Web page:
...that federal courts should not, except in extreme circumstances, refuse to hear them. See Corporacion Insular de Sequros v. Garcia, 680 F.Supp. 476, 479 (D.P.R.1988), citing, Baggett v. Bullitt, 377 U.S. 360, 379, 84 S.Ct. 1316, 1326-27, 12 L.Ed.2d 377 (1964), and Dombrowski v. Pfister, 380......
  • Ciudadana v. Gracia, Civil No. 02-2191(DRD).
    • United States
    • United States District Courts. 1st Circuit. District of Puerto Rico
    • July 21, 2003
    ...applied to Puerto Rico. See Sancho, 308 U.S. at 470-71, 60 S.Ct. 349, 84 L.Ed. 401; Corporacion Insular de Seguros v. Garcia, 680 F.Supp. 476, 482 However, this Court is not reinterpreting Puerto Rico law "or questioning the wisdom or efficacy of Puerto Rico statutes." Nationwide, 237 F.Sup......
  • Request a trial to view additional results
9 cases
  • Morales v. Nationwide Ins. Co., No. CIV.01-1815 PG.
    • United States
    • United States District Courts. 1st Circuit. District of Puerto Rico
    • December 10, 2002
    ...has been specifically applied to Puerto Rico. See Sancho, 308 U.S. at 470-71, 60 S.Ct. 349; Corporación Insular de Seguros v. García, 680 F.Supp. 476, 482 In the case at hand, the Court is not reinterpreting Puerto Rico law or questioning the wisdom or efficacy of Puerto Rico statutes. The ......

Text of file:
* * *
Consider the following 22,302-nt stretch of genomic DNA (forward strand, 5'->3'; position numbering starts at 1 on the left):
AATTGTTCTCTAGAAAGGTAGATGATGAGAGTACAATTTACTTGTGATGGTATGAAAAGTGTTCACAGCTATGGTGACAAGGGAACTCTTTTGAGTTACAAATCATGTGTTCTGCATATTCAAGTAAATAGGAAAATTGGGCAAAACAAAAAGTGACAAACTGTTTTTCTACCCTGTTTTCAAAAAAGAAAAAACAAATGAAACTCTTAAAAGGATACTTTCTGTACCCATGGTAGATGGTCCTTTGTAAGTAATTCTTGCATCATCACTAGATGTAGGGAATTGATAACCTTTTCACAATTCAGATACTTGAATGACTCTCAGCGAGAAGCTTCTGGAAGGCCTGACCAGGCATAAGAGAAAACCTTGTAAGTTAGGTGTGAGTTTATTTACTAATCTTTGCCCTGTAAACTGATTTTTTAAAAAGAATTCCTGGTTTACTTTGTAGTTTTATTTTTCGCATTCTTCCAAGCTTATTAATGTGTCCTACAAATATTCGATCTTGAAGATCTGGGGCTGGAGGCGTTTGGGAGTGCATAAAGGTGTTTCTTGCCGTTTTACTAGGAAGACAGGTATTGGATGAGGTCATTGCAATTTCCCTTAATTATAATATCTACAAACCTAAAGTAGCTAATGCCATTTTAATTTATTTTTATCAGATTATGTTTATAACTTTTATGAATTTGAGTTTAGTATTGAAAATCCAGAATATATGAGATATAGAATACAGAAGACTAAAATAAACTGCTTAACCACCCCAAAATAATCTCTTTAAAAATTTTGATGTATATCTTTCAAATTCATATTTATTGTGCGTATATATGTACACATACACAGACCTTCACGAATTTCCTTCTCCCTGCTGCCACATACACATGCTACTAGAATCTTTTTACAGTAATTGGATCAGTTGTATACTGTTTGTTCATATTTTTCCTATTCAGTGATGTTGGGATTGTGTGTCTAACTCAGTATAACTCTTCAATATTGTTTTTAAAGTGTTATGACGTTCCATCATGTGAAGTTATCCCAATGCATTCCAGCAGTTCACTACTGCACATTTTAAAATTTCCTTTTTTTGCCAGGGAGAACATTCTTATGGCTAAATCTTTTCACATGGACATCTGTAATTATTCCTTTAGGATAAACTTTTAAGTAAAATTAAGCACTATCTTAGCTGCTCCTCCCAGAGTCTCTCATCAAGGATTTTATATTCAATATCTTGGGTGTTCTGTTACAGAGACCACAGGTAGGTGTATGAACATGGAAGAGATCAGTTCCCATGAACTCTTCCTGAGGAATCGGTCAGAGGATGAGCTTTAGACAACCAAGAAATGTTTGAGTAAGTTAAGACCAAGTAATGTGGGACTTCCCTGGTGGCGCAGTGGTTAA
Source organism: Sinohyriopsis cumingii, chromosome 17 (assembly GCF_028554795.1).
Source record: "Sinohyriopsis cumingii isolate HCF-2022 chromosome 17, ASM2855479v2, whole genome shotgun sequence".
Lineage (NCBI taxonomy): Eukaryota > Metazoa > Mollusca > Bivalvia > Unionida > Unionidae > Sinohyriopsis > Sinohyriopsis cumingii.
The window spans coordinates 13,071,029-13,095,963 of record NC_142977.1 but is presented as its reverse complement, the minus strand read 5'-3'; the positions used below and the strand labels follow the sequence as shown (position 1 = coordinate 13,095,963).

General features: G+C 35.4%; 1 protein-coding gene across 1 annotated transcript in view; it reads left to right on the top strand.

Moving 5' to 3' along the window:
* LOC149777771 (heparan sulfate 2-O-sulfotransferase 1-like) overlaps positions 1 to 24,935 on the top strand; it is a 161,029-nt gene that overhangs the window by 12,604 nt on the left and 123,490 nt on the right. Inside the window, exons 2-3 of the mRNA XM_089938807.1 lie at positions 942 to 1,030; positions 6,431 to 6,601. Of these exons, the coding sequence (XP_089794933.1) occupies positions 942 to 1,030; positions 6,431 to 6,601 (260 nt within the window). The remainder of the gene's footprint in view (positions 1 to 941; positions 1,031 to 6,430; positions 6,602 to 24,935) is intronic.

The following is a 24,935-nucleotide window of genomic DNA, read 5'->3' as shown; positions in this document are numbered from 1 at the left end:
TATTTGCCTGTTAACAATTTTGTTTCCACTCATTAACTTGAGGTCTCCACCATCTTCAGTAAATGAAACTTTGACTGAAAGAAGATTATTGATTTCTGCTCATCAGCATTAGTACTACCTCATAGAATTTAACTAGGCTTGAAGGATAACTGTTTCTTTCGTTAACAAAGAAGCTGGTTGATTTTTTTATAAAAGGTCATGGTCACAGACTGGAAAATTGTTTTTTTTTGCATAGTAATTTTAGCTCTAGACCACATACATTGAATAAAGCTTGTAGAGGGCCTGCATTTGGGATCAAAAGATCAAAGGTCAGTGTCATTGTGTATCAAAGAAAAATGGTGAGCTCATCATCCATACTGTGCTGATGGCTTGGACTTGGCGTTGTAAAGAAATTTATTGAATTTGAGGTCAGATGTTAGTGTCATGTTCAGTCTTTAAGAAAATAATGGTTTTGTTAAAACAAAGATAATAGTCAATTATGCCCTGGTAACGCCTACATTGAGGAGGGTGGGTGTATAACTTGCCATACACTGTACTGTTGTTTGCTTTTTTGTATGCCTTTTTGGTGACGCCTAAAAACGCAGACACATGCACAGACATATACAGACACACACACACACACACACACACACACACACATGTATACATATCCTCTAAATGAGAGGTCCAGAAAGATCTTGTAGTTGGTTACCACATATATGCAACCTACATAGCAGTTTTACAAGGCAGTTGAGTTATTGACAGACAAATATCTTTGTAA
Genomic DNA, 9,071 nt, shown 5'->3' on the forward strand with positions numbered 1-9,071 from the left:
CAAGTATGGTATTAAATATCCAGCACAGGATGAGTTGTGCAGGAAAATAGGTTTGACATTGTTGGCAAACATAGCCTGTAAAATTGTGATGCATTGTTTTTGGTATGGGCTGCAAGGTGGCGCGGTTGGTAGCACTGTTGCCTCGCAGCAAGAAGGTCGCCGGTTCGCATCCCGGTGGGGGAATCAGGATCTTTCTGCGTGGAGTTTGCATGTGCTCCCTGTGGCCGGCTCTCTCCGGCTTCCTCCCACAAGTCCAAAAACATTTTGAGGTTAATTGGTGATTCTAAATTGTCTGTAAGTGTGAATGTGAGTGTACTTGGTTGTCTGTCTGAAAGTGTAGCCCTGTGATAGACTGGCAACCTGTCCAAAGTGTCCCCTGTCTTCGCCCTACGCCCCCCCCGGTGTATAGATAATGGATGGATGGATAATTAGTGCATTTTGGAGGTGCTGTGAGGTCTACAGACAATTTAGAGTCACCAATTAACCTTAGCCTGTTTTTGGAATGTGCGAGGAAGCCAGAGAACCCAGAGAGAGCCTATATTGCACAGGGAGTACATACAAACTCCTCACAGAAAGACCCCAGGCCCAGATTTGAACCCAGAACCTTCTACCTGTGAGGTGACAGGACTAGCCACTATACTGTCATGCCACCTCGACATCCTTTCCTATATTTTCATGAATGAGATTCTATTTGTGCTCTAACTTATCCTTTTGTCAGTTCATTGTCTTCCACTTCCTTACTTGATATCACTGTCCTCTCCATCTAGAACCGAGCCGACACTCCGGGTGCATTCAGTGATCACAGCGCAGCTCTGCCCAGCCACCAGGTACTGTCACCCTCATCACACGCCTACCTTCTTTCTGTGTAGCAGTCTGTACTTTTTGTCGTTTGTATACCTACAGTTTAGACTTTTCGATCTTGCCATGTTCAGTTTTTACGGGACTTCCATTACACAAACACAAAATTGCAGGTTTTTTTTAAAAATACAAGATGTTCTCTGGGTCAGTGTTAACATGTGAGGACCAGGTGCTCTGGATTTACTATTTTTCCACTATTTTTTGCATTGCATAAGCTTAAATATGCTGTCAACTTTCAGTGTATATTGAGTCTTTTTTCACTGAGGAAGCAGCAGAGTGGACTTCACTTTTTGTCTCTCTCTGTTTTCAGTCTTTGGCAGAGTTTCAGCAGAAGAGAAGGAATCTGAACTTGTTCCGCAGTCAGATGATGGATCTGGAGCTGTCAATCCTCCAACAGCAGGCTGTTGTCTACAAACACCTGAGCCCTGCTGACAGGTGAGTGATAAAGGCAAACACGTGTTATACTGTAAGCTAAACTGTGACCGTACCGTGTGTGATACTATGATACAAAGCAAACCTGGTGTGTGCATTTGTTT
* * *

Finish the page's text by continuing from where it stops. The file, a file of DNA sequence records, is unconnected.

• Casiano–Montañez v. State Ins. Fund Corp., Civil No. 11–1002 (DRD).
    • United States
    • United States District Courts. 1st Circuit. District of Puerto Rico
    • March 5, 2012
    ...922 (D.P.R.1985); Amelunxen v. University of Puerto Rico, 637 F.Supp. 426 (D.P.R.1986); and Corporacion Insular de Seguros v. Garcia, 680 F.Supp. 476 (D.P.R.1988). Nonetheless, should a plaintiff that has recourse to a federal claim voluntarily engage the wheels of an administrative procedu......
  • South Boston Allied War Veterans Council v. Boston, Civ. A. No. 94-11402-MLW.
    • United States
    • United States District Courts. 1st Circuit. United States District Courts. 1st Circuit. District of Massachusetts
    • January 17, 1995
    ...that federal courts should not, except in extreme circumstances, refuse to hear them. See Corporacion Insular de Sequros v. Garcia, 680 F.Supp. 476, 479 (D.P.R.1988), citing, Baggett v. Bullitt, 377 U.S. 360, 379, 84 S.Ct. 1316, 1326-27, 12 L.Ed.2d 377 (1964), and Dombrowski v. Pfister, 380......
  • Ciudadana v. Gracia, Civil No. 02-2191(DRD).
    • United States
    • United States District Courts. 1st Circuit. District of Puerto Rico
    • July 21, 2003
    ...applied to Puerto Rico. See Sancho, 308 U.S. at 470-71, 60 S.Ct. 349, 84 L.Ed. 401; Corporacion Insular de Seguros v. Garcia, 680 F.Supp. 476, 482 However, this Court is not reinterpreting Puerto Rico law "or questioning the wisdom or efficacy of Puerto Rico statutes." Nationwide, 237 F.Sup......
  • Request a trial to view additional results